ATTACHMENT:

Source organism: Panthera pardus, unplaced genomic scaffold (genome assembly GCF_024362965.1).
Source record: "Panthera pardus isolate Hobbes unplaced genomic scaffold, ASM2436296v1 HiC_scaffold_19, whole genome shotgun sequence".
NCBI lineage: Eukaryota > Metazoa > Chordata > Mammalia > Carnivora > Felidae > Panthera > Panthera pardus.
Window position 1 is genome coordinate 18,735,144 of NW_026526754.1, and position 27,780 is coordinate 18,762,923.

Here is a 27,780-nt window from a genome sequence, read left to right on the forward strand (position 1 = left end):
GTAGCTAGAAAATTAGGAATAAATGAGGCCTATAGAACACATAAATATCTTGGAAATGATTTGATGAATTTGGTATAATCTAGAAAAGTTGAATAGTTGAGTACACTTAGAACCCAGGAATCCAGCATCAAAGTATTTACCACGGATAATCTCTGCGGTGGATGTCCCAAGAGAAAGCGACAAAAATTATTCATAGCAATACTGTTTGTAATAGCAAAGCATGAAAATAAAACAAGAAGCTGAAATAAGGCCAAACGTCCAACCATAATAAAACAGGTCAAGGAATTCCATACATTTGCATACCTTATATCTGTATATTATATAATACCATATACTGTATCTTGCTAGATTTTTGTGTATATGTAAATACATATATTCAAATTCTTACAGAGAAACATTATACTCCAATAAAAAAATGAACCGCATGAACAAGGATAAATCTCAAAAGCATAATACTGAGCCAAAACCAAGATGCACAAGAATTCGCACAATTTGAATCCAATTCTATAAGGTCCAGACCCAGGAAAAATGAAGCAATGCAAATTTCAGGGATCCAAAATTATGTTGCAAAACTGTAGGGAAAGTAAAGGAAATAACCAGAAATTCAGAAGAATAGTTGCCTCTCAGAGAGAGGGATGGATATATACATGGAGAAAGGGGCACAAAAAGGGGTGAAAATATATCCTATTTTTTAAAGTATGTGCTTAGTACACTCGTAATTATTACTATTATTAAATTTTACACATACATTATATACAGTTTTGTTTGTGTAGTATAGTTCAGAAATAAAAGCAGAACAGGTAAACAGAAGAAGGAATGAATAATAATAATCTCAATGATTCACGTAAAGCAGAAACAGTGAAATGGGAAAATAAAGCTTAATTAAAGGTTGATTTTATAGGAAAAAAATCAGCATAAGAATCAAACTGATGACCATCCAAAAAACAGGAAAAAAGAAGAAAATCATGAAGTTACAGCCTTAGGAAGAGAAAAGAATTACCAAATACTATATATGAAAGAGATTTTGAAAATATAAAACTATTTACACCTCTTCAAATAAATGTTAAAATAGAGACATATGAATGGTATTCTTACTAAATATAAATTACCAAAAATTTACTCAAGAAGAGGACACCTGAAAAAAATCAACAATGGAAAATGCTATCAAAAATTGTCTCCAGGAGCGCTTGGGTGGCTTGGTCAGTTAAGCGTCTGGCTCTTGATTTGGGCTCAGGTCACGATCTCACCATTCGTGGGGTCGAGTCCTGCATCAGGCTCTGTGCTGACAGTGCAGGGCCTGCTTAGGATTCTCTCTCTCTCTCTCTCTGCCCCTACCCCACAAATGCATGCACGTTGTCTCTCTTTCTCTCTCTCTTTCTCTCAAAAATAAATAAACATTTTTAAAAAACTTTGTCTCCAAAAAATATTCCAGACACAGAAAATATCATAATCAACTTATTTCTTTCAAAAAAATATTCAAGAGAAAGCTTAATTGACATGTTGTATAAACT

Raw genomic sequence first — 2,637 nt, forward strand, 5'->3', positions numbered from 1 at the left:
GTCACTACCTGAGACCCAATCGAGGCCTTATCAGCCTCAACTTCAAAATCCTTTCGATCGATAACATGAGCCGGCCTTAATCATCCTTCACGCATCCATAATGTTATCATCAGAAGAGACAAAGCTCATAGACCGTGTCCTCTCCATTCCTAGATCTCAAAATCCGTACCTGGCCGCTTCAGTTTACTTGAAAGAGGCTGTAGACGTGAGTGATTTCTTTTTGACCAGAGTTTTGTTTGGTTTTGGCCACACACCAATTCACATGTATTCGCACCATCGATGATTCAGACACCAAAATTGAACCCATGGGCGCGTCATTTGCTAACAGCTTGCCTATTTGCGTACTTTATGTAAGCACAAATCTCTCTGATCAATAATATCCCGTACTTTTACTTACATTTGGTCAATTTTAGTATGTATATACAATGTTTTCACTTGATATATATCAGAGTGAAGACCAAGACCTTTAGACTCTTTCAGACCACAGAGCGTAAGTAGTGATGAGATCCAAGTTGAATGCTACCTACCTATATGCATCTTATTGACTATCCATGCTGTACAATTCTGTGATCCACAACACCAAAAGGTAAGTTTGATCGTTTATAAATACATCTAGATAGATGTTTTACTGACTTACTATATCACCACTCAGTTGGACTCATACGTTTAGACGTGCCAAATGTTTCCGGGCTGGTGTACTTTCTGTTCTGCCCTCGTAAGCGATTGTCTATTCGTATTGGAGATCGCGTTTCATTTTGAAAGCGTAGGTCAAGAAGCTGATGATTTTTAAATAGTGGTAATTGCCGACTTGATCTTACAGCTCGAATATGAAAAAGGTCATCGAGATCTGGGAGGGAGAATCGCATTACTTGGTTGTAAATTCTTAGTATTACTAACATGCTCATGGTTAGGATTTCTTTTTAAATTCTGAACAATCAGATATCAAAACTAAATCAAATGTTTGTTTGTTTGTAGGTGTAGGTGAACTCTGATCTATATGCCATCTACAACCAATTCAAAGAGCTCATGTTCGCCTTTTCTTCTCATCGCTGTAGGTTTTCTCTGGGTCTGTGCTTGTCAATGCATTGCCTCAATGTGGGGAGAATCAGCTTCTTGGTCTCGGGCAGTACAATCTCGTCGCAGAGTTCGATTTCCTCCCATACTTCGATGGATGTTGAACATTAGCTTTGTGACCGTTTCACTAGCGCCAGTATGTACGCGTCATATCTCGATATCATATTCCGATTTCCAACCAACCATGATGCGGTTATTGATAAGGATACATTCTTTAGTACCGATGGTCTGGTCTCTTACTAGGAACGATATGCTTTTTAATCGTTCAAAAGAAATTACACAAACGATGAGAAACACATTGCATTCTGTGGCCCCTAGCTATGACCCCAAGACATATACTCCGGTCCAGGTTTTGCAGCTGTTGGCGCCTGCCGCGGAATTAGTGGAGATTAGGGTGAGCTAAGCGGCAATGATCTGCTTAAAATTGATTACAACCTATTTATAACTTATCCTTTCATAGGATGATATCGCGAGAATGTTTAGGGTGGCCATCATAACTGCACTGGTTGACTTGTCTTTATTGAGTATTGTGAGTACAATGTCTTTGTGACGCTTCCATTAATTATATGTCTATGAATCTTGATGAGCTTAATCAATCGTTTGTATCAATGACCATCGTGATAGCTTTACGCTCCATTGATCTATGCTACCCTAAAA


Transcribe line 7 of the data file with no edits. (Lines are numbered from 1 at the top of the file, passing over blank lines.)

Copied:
Raw genomic sequence first — 2,637 nt, forward strand, 5'->3', positions numbered from 1 at the left: